15 Mar 2017

[Blog] Behind the scenes: MP4 live

Hello streaming media enthusiasts! It's Jaron again, back with my first proper blog post after the introduction I posted earlier this year. As mentioned by Carina in the previous post, I'll be explaining the background of MP4 live streaming in this post.

What is MP4?

MP4 is short for MPEG-4 Part 14. It's a media container standard developed by the International Organization for Standardization, and is commonly recognized by most of the world as "a video file" these days. MP4 is based on Apple's QuickTime file format as published in 2001, and they are effectively (almost) the same thing. As a container, MP4 files can theoretically contain all kinds of data: audio, video, subtitles, metadata, etcetera.

MP4 has become the de-facto standard for video files these days. It uses a mandatory index, which is usually placed at the end of the file (since logically, only after writing the entire file the index can be generated).

A file where this index is moved to the beginning of the file - so it is available at the start of a download and playback can begin without receiving the entire file first - is referred to as a "fast start" MP4 file. Since MistServer generates all its outputs on the fly, our generated MP4 files are always such "fast start" files, even if the input file was not.

The impossible index

Such a mandatory index poses a challenge for live streams. After all: live streams have no beginning or end, and are theoretically infinite in duration. It is impossible to generate an index for an infinite duration stream, so the usual method of generating MP4 files is not applicable.

Luckily, the MP4 standard also contains a section on "fragmented" MP4. Intended for splitting MP4 data into multiple files on disk, it allows for smaller "sub-indexes" to be used for parts of a media stream.

MistServer leverages this fragmented MP4 support in the standard, and instead sends a single progressively downloaded file containing a stream of very small fragments and sub-indexes. Using this technique, it becomes possible to livestream media data in a standard MP4 container.


The big reason for wanting to do this is because practically all devices that are able to play videos will play them when provided in MP4 format. This goes for browsers, integrated media players, smart TVs - literally everything will play MP4. And since fragmented MP4 has been a part of the standard since the very beginning, these devices will play our live MP4 streams as well.

The really fun part is that when used in a browser, this method of playback requires no plugins, no scripts, no browser extensions. It will "just work", even when scripting is disabled by the user. That makes MP4 live the only playback method that can currently play a live stream when scripting is turned off in a browser. When used outside of a browser, all media players will accept the stream, without needing a specialized application.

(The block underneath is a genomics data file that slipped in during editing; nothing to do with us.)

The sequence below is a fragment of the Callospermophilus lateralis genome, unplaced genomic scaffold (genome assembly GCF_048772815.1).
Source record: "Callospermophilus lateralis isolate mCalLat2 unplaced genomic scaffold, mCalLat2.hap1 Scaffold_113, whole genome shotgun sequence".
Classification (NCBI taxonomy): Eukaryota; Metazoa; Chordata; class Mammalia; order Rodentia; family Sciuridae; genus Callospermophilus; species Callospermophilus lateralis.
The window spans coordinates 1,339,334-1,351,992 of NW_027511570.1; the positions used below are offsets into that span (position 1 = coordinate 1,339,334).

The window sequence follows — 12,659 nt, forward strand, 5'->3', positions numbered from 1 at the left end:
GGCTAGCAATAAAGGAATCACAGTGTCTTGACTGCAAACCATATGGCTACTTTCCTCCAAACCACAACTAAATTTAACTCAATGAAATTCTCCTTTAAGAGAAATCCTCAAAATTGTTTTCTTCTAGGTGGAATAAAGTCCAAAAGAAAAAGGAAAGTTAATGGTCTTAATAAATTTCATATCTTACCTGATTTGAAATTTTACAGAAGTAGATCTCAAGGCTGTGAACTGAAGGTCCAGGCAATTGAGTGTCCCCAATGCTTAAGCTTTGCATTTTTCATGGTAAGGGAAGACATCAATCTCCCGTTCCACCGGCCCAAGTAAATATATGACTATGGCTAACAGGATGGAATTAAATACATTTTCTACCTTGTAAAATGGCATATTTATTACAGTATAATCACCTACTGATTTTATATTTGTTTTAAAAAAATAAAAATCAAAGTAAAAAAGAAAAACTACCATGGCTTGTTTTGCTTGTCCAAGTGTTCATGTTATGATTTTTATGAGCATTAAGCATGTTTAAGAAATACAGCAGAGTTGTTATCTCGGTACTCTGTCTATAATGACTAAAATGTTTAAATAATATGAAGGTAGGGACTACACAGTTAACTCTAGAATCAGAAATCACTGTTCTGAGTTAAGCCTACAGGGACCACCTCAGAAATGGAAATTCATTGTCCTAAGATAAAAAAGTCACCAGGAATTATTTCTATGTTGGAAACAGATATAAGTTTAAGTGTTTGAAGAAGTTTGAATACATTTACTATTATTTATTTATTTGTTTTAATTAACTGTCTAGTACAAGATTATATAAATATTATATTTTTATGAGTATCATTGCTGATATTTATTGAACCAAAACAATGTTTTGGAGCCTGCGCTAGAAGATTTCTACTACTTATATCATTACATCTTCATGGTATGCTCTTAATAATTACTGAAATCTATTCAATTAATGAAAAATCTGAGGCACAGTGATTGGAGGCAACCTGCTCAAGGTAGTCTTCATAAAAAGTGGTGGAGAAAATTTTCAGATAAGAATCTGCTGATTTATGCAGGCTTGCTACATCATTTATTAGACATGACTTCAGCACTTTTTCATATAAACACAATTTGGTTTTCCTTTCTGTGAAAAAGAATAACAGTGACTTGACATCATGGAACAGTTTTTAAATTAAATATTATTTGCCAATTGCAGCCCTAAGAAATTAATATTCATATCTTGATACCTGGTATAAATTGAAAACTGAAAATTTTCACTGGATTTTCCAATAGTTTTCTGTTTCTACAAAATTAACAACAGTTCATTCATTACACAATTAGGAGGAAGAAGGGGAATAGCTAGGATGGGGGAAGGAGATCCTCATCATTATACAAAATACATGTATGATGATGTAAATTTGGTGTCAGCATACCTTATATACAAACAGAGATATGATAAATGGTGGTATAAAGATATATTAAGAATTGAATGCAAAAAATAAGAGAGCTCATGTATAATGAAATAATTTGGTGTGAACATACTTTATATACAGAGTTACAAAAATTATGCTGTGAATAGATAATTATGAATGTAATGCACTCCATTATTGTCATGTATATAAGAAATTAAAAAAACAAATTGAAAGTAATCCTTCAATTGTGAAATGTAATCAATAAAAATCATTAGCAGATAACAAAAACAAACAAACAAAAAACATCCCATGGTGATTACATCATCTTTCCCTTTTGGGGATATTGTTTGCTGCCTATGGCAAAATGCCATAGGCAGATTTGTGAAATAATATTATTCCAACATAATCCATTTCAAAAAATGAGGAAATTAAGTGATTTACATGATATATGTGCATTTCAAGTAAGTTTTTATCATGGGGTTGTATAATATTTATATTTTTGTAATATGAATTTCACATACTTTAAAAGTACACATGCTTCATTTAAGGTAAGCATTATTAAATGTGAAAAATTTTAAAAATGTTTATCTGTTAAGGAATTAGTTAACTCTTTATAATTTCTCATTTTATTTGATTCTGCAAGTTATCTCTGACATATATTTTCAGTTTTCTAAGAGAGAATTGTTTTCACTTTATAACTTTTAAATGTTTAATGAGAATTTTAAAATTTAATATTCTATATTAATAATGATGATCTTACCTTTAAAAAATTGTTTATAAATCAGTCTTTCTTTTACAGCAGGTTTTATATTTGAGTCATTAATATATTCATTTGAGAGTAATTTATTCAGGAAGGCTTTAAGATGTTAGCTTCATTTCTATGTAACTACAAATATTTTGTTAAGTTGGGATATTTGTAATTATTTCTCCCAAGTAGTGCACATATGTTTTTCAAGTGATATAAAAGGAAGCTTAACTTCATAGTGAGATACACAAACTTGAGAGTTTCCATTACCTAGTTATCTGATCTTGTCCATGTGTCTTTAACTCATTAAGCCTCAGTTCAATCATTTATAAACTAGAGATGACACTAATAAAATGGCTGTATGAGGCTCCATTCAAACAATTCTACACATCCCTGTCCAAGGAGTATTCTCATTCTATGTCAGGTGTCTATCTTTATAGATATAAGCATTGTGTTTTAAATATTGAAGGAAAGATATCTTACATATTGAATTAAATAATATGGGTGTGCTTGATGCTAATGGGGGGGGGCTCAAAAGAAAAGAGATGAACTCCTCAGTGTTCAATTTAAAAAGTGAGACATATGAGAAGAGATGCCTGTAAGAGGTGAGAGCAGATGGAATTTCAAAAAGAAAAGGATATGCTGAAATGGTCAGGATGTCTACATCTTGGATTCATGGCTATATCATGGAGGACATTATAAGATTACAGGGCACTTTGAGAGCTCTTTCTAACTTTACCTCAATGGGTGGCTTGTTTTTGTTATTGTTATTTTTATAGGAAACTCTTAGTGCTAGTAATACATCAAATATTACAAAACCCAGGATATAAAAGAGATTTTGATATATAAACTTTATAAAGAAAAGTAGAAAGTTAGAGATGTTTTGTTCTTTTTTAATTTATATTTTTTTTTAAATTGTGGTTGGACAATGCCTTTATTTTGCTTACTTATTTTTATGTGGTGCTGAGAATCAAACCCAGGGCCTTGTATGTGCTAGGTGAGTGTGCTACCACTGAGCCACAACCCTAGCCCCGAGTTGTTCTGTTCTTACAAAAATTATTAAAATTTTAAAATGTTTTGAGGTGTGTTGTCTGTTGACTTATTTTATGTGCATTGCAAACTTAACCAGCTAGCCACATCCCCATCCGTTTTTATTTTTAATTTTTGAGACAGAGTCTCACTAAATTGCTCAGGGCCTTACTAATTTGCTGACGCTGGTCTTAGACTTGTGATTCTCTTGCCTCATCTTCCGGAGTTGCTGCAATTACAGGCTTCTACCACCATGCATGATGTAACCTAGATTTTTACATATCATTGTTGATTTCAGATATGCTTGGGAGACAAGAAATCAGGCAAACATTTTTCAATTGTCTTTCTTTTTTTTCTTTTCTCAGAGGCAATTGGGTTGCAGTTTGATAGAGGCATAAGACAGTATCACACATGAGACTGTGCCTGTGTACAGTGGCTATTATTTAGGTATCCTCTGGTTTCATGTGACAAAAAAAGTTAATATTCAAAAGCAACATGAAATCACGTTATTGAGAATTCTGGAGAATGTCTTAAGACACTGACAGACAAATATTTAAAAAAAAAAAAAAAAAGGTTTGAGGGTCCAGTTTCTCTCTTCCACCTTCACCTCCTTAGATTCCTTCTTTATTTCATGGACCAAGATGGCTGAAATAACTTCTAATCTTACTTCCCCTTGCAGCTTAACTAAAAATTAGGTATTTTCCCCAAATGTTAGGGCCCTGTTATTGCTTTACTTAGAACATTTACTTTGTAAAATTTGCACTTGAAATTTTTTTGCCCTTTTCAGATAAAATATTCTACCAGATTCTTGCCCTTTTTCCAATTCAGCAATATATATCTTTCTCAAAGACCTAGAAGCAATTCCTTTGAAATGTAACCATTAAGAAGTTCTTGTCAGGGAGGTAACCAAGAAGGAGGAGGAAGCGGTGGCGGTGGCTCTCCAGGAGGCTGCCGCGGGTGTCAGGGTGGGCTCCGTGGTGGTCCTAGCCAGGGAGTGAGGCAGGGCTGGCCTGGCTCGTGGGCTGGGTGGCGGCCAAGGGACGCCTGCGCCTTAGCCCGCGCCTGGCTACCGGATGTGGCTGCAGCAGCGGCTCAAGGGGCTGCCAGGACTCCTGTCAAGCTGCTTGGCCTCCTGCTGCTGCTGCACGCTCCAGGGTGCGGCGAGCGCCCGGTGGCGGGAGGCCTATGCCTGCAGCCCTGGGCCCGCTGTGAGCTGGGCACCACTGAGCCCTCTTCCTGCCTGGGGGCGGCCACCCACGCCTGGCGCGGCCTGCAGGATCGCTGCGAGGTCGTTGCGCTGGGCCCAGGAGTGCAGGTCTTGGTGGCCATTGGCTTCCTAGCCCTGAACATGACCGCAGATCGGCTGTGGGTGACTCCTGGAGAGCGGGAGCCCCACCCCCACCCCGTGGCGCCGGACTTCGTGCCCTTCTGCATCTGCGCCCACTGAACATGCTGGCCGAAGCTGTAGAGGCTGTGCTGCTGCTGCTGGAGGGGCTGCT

MP4 live is a relatively new and (until now) unused technique. As such, there are a few pitfalls to keep in mind. Particularly, Google Chrome has a small handful of bugs associated with this type of stream. MistServer does browser detection and inserts workarounds for these bugs directly into the bitstream, meaning that even the workarounds for Chrome compatibility do not require client-side scripting.

Now that most browsers are providing roughly equivalent theoretical compatibility, some have started to pretend to be Chrome in their communications in an effort to trigger the "more capable" version of websites to be served. This throws a wrench into our bug workaround efforts, as such browsers are wrongly detected to be Chrome when they are not. Applying our workaround to any other browser than Chrome causes playback to halt, so we must correctly detect these not-Chrome browsers as well, and disable the workaround accordingly. MistServer does all this, too.

Finally, iOS devices and all Apple software/hardware in general don't seem to like this format of stream delivery. This makes sense, since MP4 was based on an Apple format to begin with, and the original Apple format did not contain the fragmented type at all. It would seem that Apple kept their own implementation and did not follow the newer standard. While it is logical when looked at in that light, it is a bit ironic that the only devices that will not play MP4 live are devices made by the original author of the standard it is based on. Luckily, the point is a bit moot, as all those devices prefer HLS streams anyway, and MistServer provides that format as well.

Going forward

Naturally, we don't expect MP4 to stay the most common or best delivery method until the end of time. We're already working on newer standards that might take the place of MP4 in the future, and are planning to automatically select the best playback method for each device when such methods become better choices for them.

That was it for this post! You can look forward to Balder's post next time, where he will explain how to use OBS Studio with MistServer.